This is not true in general. Take your example and reembed everything using the $n$-th Veronese map. A subvariety $F$ of $X$ is reembedded as a variety of degree ${\rm deg}(F) n^{\dim(F)}$. In particular, bigger dimensional fibers will have larger degree than smaller dimensional fibers, provided $n$ is large enough.
EDIT: This is what I had in mind. Choose a positive integer $d$. Let $Z=(z_1,\ldots,z_N)$ be a list of all the monomials of degree at most $d$ in $x_1,\ldots,x_n$ such that $(z_1,\ldots,z_M)$ is a list of all the monomials of degree at most $d$ in $x_1,\ldots,x_m$. Using the monomials $Z$ we obtain an embedding $v_d \colon X \to \mathbb{A}^N$, called the $d$-th Veronese embedding. A property of $v_d$ is that for every subvariety $F$ of $\mathbb{A}^n$ the equality $deg(v_d(F)) = deg(F) \, d^{dim(F)}$ holds. Let $\pi_d \colon X \to \mathbb{A}^M$ be the projection on the first $M$ coordinates. The morphism $\pi_d$ is identical to the morphism $\pi$ (whatever that means), but the fibers of $\pi_d$ as subschemes of $\mathbb{A}^N$ are isomorphic to the image under the $d$-th Veronese embedding of the fibers of $\pi$. Thus, for $d$ large enough, the fibers of larger dimension will have degree larger than the fibers of smaller dimension.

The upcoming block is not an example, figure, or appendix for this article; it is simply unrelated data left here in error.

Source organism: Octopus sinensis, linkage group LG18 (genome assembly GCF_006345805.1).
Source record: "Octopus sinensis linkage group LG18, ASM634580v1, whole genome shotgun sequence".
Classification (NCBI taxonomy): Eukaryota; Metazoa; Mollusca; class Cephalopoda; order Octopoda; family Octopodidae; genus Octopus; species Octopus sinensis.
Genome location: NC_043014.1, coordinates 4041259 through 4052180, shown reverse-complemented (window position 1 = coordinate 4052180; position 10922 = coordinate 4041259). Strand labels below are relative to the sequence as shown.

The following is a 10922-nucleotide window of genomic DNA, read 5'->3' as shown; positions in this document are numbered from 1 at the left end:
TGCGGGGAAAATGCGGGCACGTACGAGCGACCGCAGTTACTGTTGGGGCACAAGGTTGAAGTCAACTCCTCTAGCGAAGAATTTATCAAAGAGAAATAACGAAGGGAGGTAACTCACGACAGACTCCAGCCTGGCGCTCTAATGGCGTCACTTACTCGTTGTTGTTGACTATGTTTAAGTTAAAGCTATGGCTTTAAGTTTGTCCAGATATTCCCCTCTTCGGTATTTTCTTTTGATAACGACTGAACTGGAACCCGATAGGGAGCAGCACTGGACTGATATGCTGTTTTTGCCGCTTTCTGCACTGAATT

This is not true in general. Take your example and reembed everything using the $n$-th Veronese map. A subvariety $F$ of $X$ is reembedded as a variety of degree ${\rm deg}(F) n^{\dim(F)}$. In particular, bigger dimensional fibers will have larger degree than smaller dimensional fibers, provided $n$ is large enough.